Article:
April 12, 2012
By Paperworks Studio
Individuals on the autism spectrum are compelled to be rule abiders - it is not a choice. Rules and routine bring comfort.
There are many written rules you have to follow at work, but there are also many unwritten rules that you must follow in order to be successful in your job. Unwritten rules are social rules that you may not be aware of, but you are expected to follow them anyway because everyone else follows those rules as well.
These written and unwritten rules have to do with many aspects of the work environment including:
• Wearing appropriate work attire
• Practicing appropriate grooming and hygiene habits
• Following instructions
• Accepting feedback from a supervisor
• Asking for help
• Dealing with interruptions
• Dealing with changes in routines and procedures
• Greetings and goodbyes
• Making small talk with co-workers
• Keeping appropriate personal space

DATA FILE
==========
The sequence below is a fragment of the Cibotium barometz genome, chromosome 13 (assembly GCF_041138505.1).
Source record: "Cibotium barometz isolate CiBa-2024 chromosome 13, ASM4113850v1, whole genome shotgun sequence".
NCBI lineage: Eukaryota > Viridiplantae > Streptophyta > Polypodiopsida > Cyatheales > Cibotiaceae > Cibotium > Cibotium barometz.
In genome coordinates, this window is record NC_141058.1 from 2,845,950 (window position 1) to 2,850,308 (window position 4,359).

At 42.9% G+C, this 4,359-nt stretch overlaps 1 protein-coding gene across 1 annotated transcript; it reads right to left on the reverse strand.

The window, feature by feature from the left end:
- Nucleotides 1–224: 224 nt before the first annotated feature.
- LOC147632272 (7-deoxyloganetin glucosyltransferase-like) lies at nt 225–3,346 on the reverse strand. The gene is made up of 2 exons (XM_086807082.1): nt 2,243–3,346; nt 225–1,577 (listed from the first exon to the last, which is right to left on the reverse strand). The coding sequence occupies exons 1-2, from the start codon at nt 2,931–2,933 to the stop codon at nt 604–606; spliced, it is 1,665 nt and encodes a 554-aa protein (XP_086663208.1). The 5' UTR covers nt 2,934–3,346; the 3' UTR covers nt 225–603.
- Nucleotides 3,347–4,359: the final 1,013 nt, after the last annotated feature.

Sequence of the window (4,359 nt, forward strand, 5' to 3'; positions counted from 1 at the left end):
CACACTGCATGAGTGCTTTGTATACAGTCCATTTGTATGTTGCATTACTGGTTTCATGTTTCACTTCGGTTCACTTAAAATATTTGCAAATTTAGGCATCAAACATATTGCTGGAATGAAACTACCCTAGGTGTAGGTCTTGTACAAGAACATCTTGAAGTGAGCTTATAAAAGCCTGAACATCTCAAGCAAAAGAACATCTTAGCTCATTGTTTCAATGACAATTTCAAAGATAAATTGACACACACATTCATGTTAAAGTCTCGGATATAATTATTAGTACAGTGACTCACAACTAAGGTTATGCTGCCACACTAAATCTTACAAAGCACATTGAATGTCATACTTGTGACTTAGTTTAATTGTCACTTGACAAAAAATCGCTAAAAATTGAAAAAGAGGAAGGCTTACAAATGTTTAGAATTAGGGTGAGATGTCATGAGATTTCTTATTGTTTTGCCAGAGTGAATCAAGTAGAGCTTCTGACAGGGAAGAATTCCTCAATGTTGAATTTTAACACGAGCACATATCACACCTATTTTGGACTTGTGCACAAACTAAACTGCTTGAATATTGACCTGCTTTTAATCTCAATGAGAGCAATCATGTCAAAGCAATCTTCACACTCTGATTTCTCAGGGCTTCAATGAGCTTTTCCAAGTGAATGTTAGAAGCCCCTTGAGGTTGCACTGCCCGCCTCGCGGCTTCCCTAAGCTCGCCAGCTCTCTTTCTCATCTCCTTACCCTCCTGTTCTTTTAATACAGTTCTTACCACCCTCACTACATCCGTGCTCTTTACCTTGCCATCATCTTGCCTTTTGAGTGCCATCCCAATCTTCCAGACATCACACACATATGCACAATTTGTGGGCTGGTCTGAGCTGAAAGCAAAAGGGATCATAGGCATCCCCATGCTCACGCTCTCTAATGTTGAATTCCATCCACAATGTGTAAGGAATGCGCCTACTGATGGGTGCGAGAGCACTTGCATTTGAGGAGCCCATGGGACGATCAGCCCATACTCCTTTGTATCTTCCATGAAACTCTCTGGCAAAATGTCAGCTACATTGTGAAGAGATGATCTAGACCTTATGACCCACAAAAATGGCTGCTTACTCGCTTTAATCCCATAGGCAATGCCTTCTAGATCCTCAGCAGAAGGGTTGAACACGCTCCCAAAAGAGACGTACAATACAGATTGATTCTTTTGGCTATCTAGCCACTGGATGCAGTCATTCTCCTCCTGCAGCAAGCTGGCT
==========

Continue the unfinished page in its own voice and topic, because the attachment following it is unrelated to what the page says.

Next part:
• Private versus public behaviors
• Making friends at work
• Dealing with customers
• Coping strategies to manage stress, frustration and anxiety
• Time management and organizational strategies
• Following a work schedule
• Completing work on time
• Break time
• Bullying and workplace harassment
When faced with a new situation, you may not know how to behave. You may not “feel” social situations. Therefore, you have to memorize the appropriate response. This memorization takes practice. Before starting a job, the list above should be something you are familiar with and have practiced with another person. Ask your friend, a teacher or a relative to help you learn about these written and unwritten rules – in fact, ask them all to practice with you! Try to remember that, even with practice, unexpected and unfamiliar situations may arise. It is important to know that practice may not make you perfect in every situation, but it will certainly make you more prepared for success on the job! Good luck!
The Autism Society has teamed up with Goodwill’s Paperworks Studio, a mission-based, social enterprise that employs artists with disabilities to create unique greeting cards from recycled materials like blue jeans, coffee, wool sweaters and flowers. For every pack of greeting cards sold, the company will donate a portion to the Autism Society. The quality of the cards is impeccable and the love and inspiration is unmatched. Purchase the cards here!
Topics:Living with Autism
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